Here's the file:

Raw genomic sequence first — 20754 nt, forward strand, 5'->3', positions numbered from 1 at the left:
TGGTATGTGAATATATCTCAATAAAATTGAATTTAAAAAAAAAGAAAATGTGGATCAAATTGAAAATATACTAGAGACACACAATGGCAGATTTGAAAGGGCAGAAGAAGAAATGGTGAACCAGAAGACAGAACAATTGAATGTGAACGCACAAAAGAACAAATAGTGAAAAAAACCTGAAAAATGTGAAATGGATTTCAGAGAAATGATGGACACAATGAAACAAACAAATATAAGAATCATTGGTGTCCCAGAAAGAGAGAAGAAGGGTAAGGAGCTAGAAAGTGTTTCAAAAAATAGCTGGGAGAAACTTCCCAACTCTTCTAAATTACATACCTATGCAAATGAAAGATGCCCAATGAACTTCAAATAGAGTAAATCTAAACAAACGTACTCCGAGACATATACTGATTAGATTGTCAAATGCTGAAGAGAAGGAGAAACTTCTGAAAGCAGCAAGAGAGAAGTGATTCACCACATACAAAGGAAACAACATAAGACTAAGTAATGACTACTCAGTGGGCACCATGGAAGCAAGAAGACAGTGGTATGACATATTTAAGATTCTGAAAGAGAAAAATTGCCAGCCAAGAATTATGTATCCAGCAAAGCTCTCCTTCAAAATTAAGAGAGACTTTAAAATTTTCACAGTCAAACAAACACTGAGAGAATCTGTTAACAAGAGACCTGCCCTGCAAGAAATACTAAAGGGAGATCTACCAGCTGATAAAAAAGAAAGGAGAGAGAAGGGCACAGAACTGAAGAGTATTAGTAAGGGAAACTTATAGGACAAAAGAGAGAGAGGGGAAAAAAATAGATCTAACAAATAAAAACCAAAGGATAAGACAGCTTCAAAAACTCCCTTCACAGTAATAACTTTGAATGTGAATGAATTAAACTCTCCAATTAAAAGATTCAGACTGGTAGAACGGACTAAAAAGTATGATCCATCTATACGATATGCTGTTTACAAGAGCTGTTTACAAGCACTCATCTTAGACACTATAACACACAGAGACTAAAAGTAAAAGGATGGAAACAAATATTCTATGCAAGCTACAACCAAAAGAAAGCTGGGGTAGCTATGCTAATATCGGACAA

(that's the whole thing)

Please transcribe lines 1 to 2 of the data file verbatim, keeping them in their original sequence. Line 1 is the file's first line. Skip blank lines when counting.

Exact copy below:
Raw genomic sequence first — 20754 nt, forward strand, 5'->3', positions numbered from 1 at the left:
TGGTATGTGAATATATCTCAATAAAATTGAATTTAAAAAAAAAGAAAATGTGGATCAAATTGAAAATATACTAGAGACACACAATGGCAGATTTGAAAGGGCAGAAGAAGAAATGGTGAACCAGAAGACAGAACAATTGAATGTGAACGCACAAAAGAACAAATAGTGAAAAAAACCTGAAAAATGTGAAATGGATTTCAGAGAAATGATGGACACAATGAAACAAACAAATATAAGAATCATTGGTGTCCCAGAAAGAGAGAAGAAGGGTAAGGAGCTAGAAAGTGTTTCAAAAAATAGCTGGGAGAAACTTCCCAACTCTTCTAAATTACATACCTATGCAAATGAAAGATGCCCAATGAACTTCAAATAGAGTAAATCTAAACAAACGTACTCCGAGACATATACTGATTAGATTGTCAAATGCTGAAGAGAAGGAGAAACTTCTGAAAGCAGCAAGAGAGAAGTGATTCACCACATACAAAGGAAACAACATAAGACTAAGTAATGACTACTCAGTGGGCACCATGGAAGCAAGAAGACAGTGGTATGACATATTTAAGATTCTGAAAGAGAAAAATTGCCAGCCAAGAATTATGTATCCAGCAAAGCTCTCCTTCAAAATTAAGAGAGACTTTAAAATTTTCACAGTCAAACAAACACTGAGAGAATCTGTTAACAAGAGACCTGCCCTGCAAGAAATACTAAAGGGAGATCTACCAGCTGATAAAAAAGAAAGGAGAGAGAAGGGCACAGAACTGAAGAGTATTAGTAAGGGAAACTTATAGGACAAAAGAGAGAGAGGGGAAAAAAATAGATCTAACAAATAAAAACCAAAGGATAAGACAGCTTCAAAAACTCCCTTCACAGTAATAACTTTGAATGTGAATGAATTAAACTCTCCAATTAAAAGATTCAGACTGGTAGAACGGACTAAAAAGTATGATCCATCTATACGATATGCTGTTTACAAGAGCTGTTTACAAGCACTCATCTTAGACACTATAACACACAGAGACTAAAAGTAAAAGGATGGAAACAAATATTCTATGCAAGCTACAACCAAAAGAAAGCTGGGGTAGCTATGCTAATATCGGACAA